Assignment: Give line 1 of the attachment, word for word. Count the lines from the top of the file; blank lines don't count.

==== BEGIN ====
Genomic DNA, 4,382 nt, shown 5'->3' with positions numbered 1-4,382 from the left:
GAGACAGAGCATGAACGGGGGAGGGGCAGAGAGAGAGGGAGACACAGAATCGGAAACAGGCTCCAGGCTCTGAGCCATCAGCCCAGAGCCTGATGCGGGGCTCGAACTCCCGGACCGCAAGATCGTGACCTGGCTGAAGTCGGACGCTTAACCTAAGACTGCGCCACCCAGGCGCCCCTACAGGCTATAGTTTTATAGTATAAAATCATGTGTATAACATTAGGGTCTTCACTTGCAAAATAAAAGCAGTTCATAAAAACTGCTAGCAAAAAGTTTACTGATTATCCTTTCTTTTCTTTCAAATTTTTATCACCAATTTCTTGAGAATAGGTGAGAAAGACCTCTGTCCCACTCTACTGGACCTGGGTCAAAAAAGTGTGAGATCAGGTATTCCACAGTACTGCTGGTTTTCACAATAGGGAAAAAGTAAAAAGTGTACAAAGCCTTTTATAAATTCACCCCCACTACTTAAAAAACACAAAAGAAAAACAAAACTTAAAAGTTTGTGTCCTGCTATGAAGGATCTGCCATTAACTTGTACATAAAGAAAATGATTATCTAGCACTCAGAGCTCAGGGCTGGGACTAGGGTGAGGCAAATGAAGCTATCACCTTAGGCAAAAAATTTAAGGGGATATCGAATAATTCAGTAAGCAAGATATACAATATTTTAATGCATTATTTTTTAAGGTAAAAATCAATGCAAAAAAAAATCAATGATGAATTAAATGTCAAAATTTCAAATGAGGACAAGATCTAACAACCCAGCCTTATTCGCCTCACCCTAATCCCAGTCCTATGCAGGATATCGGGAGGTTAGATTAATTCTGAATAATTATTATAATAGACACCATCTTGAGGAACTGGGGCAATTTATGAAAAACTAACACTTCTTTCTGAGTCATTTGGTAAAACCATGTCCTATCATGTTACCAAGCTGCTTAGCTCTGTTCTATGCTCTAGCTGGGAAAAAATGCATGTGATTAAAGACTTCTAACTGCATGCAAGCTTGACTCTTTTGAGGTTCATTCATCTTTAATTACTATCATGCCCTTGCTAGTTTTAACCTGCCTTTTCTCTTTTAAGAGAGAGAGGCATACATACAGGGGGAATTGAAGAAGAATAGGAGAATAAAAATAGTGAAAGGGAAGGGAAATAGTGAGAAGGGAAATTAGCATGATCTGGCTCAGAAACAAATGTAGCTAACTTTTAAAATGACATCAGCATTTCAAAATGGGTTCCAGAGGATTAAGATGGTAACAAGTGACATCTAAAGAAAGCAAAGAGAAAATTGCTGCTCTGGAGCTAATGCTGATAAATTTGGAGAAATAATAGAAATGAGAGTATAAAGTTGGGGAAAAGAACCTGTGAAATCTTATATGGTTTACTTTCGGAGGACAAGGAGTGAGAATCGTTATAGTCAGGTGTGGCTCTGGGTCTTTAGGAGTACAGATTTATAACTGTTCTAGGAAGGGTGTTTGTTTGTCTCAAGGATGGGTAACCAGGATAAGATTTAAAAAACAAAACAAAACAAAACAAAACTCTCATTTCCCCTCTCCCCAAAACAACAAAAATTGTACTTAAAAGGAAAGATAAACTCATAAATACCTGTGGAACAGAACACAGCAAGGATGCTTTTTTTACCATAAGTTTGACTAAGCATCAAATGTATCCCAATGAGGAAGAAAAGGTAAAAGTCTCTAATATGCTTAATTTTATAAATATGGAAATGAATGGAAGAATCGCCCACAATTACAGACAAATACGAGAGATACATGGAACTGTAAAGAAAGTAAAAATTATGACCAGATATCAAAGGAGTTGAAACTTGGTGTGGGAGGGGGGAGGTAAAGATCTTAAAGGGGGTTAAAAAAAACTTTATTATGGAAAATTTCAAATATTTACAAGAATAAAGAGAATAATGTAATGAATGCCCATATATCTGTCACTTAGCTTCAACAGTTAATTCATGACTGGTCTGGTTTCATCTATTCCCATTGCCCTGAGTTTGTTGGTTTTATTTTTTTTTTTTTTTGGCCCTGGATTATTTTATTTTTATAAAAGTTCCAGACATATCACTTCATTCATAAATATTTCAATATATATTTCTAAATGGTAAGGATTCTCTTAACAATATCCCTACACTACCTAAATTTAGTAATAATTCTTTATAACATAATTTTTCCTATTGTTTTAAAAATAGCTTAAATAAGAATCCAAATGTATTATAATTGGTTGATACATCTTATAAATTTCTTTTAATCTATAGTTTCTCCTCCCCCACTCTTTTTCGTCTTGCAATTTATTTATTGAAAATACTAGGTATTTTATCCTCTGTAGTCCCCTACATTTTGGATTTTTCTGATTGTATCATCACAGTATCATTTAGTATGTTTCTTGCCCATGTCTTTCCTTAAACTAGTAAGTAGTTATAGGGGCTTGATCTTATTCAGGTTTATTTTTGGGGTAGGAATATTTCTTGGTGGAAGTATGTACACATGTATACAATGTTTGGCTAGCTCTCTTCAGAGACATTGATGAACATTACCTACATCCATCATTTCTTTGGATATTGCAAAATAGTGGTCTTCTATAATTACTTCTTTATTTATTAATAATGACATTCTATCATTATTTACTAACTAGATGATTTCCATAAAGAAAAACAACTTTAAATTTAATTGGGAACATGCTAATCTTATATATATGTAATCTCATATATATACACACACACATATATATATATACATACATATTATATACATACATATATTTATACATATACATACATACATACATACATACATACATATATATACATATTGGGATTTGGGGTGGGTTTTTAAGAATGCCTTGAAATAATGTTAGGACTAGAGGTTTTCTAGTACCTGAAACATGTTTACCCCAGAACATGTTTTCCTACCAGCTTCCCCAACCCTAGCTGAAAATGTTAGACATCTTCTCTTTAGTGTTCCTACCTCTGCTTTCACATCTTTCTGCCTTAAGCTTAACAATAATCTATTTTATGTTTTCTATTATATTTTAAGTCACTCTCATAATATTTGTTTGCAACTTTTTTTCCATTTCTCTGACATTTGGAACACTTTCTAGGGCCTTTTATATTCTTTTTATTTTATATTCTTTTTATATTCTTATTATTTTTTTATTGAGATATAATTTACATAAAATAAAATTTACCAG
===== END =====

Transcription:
Genomic DNA, 4,382 nt, shown 5'->3' with positions numbered 1-4,382 from the left: